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Thread: Post-apocalyptic Europe map

  1. #11
      Kuraru is offline
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    Quote Originally Posted by loydb View Post
    The text is hard to read for me as well. A small, tight, pale yellow glow outlining the black text would work better IMO.
    I don't know how to do that, I'm not that good!

    Plus, I think it would destroy the look of the map. It's meant to look like a real map made with Victorian/WW1 era technology, not futuristic with glowing letters.

    Quote Originally Posted by loydb View Post
    Great map though, looks like an interesting world.
    Thank you!

  2. #12
      torstan is offline
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    Nice map indeed. I agree about the text though. The background could do with being lighter so that the text is a little easier to read. That would keep the concept of a hand drawn map but make it a little easier on the eye.

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  3. #13
      Kuraru is offline
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    Hopefully this map will be easier to read for the blind ones among you.

    This is part of a small poster which is issued by the Institute for the Study of Other Timelines [I.S.O.T., an AH.com in-joke which you won't get, but nevermind], an organisation dedicated to the study of alternate worlds using their timestream jumping and time travel technology [also teleportation, in order to ensure that their Agents appear in exactly the right place and not in the middle of a crowd of people].

    The Institute's general procedure for when they find a new timeline is to assess whether it has been/is being/will be tampered with [time travel messes up the tenses a bit]. If it has been/is being/will be/whatever tampered with then they try to stop it. If they determine that they can't find who has/whatever tampered with it then they lock that timeline off, occasionally doing extra sweeps for interference in case more evidence presents itself.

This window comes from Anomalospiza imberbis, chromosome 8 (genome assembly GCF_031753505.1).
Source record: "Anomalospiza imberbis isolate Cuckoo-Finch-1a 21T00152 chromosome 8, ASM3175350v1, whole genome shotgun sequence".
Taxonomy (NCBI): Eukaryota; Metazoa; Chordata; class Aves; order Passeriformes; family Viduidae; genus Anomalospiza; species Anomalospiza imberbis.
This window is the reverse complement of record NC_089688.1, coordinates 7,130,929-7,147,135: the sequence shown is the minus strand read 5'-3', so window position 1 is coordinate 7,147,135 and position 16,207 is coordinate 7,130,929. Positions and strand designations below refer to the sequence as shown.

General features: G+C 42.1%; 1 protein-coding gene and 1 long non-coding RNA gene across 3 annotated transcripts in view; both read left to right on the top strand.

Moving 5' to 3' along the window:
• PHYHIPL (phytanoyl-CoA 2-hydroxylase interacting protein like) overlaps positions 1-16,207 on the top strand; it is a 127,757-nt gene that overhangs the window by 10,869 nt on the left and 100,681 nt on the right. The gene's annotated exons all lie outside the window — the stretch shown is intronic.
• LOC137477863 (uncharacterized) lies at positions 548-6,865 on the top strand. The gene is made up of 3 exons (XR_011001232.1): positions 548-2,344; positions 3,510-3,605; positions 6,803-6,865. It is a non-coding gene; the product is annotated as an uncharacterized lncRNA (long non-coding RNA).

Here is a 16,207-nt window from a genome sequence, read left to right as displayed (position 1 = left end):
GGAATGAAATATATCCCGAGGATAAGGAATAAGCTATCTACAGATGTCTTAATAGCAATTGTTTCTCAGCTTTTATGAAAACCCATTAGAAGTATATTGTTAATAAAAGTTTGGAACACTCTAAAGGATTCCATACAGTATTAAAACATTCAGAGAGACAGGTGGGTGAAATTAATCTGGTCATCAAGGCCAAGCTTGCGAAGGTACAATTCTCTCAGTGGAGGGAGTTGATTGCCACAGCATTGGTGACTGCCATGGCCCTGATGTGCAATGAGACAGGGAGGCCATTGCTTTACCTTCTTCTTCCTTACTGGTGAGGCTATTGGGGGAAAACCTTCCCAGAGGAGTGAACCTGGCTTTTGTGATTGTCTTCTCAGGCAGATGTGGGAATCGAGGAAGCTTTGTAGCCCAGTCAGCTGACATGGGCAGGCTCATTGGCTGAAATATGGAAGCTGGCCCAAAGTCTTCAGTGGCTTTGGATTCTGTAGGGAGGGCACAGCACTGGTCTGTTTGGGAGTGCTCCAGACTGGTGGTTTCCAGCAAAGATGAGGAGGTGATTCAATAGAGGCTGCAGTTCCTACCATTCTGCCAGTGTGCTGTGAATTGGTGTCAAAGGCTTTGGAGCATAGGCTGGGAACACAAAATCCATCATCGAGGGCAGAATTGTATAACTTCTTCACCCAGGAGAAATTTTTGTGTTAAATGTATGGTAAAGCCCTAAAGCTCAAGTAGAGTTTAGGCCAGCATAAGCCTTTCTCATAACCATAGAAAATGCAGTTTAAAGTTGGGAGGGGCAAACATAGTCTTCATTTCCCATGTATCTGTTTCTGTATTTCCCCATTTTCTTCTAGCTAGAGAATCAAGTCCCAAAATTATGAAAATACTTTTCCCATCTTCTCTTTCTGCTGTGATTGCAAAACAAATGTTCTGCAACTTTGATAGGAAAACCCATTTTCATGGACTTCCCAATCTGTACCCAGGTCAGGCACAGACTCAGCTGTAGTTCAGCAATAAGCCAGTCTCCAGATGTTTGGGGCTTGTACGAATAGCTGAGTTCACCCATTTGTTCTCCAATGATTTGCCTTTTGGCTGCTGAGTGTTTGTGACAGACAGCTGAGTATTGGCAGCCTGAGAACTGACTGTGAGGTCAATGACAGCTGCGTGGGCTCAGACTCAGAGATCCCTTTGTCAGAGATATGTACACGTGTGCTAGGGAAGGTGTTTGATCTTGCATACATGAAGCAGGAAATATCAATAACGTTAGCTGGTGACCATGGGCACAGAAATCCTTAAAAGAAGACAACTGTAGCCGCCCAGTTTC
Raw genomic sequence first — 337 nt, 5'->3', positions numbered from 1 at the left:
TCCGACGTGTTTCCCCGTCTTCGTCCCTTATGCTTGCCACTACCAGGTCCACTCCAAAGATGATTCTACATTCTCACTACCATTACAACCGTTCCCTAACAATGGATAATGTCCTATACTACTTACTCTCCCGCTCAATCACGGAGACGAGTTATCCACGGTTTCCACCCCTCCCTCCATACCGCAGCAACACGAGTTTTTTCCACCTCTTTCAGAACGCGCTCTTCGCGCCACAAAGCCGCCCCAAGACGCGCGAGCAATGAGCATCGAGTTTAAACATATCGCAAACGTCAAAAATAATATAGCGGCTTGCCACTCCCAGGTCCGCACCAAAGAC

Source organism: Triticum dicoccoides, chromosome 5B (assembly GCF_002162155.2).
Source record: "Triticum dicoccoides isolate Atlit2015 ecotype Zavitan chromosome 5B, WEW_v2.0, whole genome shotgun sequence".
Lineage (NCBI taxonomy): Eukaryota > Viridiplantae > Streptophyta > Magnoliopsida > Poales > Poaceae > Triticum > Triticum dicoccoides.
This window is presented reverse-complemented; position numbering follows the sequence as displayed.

If the timeline hasn't been interfered with or they can stop any form of interference then they study the timeline for a bit, determine the current situation of the world, analyse key differences between this history and our own, and try to pin the exact point of divergence within a certain century.

    The timeline is then assessed as to whether it's important in anyway, some sort of unique/relatively unique features may be enough to have the timeline be open to study, generally timelines with history close to our own are open for study in order for the Institute to better understand our own reality.

    Some especcially important timelines are open for active study, i.e. the Institute is actively sending in research teams in order to learn more, whereas timelines that are open for study aren't being actively investigated, but teams are occasionally sent in when the Institute doesn't really have much else to do.


    The poster of which this is a piece of is part of an introductory package given to prospective Agents who need to do a great deal of case studies and essays on various timelines and areas of history [they are never actually allowed into a timeline, though]. The timeline described in this poster is Timeline 181, a timestream which is under active study, and so it has the greatest amount of information recorded about it.

    The specific point of divergence of the Timeline 181 is not known, but their history is quite similar to our own and appears to work on the same principles [as opposed to history in other timelines which seem to make no sense at the first glance], this world has diverged from ours and yet has resulted in a reasonably similar result, so it is a good timeline to study in order to better understand our own reality. It's also not as complicated as some alternate realities, so it makes a relatively easy case study for prospective Agents.

    Anyway, enough of me waffling, here's the map. I intend to finish the rest of the poster, one day...
    Attached Thumbnails Attached Thumbnails Post-apocalyptic Europe map-europe-15002-hre-uotfc22-restri-png.png  

  4. #14